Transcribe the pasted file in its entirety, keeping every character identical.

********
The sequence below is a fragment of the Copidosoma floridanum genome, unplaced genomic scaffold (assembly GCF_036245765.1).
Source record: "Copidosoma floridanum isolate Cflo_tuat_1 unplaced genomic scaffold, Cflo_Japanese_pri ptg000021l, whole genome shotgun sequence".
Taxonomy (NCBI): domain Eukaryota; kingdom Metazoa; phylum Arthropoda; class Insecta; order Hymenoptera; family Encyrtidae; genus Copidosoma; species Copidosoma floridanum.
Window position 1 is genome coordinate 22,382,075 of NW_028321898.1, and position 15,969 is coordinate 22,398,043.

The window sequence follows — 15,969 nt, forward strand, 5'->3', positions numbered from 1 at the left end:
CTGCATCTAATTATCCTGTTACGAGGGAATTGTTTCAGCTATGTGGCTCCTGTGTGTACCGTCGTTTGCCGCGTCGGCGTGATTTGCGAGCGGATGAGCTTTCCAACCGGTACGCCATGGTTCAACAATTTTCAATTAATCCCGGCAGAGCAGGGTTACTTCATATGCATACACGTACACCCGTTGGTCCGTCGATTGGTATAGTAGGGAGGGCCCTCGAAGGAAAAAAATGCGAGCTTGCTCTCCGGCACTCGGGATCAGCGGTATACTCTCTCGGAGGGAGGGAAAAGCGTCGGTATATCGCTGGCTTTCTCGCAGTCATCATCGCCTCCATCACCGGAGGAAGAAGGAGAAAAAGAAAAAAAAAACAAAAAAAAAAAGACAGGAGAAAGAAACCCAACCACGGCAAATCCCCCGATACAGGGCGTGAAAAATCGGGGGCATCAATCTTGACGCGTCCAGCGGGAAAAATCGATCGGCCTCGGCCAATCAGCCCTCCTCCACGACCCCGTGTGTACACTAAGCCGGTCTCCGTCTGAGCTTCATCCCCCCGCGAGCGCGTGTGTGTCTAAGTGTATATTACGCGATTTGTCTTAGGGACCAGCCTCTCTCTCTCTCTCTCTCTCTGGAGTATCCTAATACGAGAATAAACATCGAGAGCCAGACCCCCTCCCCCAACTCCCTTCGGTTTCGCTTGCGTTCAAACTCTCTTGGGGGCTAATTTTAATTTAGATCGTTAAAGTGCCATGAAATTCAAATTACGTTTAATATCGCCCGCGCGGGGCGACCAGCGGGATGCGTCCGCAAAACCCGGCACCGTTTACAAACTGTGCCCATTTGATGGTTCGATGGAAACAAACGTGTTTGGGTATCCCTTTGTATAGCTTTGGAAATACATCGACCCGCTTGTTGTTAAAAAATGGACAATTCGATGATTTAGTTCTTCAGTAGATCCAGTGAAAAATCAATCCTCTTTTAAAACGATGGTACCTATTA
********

The sequence below is a fragment of the Copidosoma floridanum genome, unplaced genomic scaffold (assembly GCF_036245765.1).
Source record: "Copidosoma floridanum isolate Cflo_tuat_1 unplaced genomic scaffold, Cflo_Japanese_pri ptg000021l, whole genome shotgun sequence".
Taxonomy (NCBI): domain Eukaryota; kingdom Metazoa; phylum Arthropoda; class Insecta; order Hymenoptera; family Encyrtidae; genus Copidosoma; species Copidosoma floridanum.
Window position 1 is genome coordinate 22,382,075 of NW_028321898.1, and position 15,969 is coordinate 22,398,043.

The window sequence follows — 15,969 nt, forward strand, 5'->3', positions numbered from 1 at the left end:
CTGCATCTAATTATCCTGTTACGAGGGAATTGTTTCAGCTATGTGGCTCCTGTGTGTACCGTCGTTTGCCGCGTCGGCGTGATTTGCGAGCGGATGAGCTTTCCAACCGGTACGCCATGGTTCAACAATTTTCAATTAATCCCGGCAGAGCAGGGTTACTTCATATGCATACACGTACACCCGTTGGTCCGTCGATTGGTATAGTAGGGAGGGCCCTCGAAGGAAAAAAATGCGAGCTTGCTCTCCGGCACTCGGGATCAGCGGTATACTCTCTCGGAGGGAGGGAAAAGCGTCGGTATATCGCTGGCTTTCTCGCAGTCATCATCGCCTCCATCACCGGAGGAAGAAGGAGAAAAAGAAAAAAAAAACAAAAAAAAAAAGACAGGAGAAAGAAACCCAACCACGGCAAATCCCCCGATACAGGGCGTGAAAAATCGGGGGCATCAATCTTGACGCGTCCAGCGGGAAAAATCGATCGGCCTCGGCCAATCAGCCCTCCTCCACGACCCCGTGTGTACACTAAGCCGGTCTCCGTCTGAGCTTCATCCCCCCGCGAGCGCGTGTGTGTCTAAGTGTATATTACGCGATTTGTCTTAGGGACCAGCCTCTCTCTCTCTCTCTCTCTCTGGAGTATCCTAATACGAGAATAAACATCGAGAGCCAGACCCCCTCCCCCAACTCCCTTCGGTTTCGCTTGCGTTCAAACTCTCTTGGGGGCTAATTTTAATTTAGATCGTTAAAGTGCCATGAAATTCAAATTACGTTTAATATCGCCCGCGCGGGGCGACCAGCGGGATGCGTCCGCAAAACCCGGCACCGTTTACAAACTGTGCCCATTTGATGGTTCGATGGAAACAAACGTGTTTGGGTATCCCTTTGTATAGCTTTGGAAATACATCGACCCGCTTGTTGTTAAAAAATGGACAATTCGATGATTTAGTTCTTCAGTAGATCCAGTGAAAAATCAATCCTCTTTTAAAACGATGGTACCTATTA